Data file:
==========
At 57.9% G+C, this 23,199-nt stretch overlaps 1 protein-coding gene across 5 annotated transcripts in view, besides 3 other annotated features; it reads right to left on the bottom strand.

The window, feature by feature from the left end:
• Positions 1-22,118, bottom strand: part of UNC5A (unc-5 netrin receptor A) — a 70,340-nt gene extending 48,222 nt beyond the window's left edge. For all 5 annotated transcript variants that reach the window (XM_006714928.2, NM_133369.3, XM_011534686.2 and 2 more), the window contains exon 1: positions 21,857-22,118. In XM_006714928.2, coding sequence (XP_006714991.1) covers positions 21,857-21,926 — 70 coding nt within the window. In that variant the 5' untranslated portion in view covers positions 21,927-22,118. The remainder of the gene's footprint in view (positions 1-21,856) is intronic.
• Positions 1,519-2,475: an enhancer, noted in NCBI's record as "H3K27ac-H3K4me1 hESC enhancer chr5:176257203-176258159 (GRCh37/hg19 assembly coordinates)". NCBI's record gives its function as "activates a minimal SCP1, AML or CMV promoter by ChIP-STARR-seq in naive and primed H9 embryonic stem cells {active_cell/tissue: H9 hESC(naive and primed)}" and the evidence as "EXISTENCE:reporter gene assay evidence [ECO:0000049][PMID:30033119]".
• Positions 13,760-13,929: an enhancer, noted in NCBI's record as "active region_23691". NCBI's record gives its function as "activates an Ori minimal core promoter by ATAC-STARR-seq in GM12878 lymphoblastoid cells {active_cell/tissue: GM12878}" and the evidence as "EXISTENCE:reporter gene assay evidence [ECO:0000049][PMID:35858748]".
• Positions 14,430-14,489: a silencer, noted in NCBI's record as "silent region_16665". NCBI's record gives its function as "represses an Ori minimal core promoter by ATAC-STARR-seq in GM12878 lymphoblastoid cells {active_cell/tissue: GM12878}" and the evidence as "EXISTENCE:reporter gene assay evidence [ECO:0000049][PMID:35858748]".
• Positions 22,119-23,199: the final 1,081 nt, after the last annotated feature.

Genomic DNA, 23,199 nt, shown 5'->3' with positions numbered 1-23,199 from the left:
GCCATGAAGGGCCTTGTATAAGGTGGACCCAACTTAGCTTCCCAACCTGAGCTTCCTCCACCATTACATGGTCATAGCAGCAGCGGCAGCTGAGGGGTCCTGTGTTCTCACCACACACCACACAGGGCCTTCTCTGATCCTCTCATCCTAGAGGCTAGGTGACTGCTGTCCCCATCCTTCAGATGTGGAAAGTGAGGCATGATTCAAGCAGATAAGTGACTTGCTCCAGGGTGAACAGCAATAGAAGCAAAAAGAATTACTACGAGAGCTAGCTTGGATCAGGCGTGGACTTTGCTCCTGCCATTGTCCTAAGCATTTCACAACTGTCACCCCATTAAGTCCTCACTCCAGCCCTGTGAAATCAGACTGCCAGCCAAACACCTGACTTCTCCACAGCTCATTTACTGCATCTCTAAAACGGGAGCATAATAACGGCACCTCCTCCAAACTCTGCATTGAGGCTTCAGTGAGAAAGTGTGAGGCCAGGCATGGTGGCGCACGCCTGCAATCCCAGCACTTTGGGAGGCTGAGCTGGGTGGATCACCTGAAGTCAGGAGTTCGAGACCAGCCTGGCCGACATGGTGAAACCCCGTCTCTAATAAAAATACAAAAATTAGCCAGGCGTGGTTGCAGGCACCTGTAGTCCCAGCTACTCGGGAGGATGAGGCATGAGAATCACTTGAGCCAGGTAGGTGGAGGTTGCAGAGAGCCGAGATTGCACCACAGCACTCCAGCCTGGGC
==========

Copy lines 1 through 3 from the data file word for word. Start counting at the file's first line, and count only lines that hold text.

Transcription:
At 57.9% G+C, this 23,199-nt stretch overlaps 1 protein-coding gene across 5 annotated transcripts in view, besides 3 other annotated features; it reads right to left on the bottom strand.

The window, feature by feature from the left end:
• Positions 1-22,118, bottom strand: part of UNC5A (unc-5 netrin receptor A) — a 70,340-nt gene extending 48,222 nt beyond the window's left edge. For all 5 annotated transcript variants that reach the window (XM_006714928.2, NM_133369.3, XM_011534686.2 and 2 more), the window contains exon 1: positions 21,857-22,118. In XM_006714928.2, coding sequence (XP_006714991.1) covers positions 21,857-21,926 — 70 coding nt within the window. In that variant the 5' untranslated portion in view covers positions 21,927-22,118. The remainder of the gene's footprint in view (positions 1-21,856) is intronic.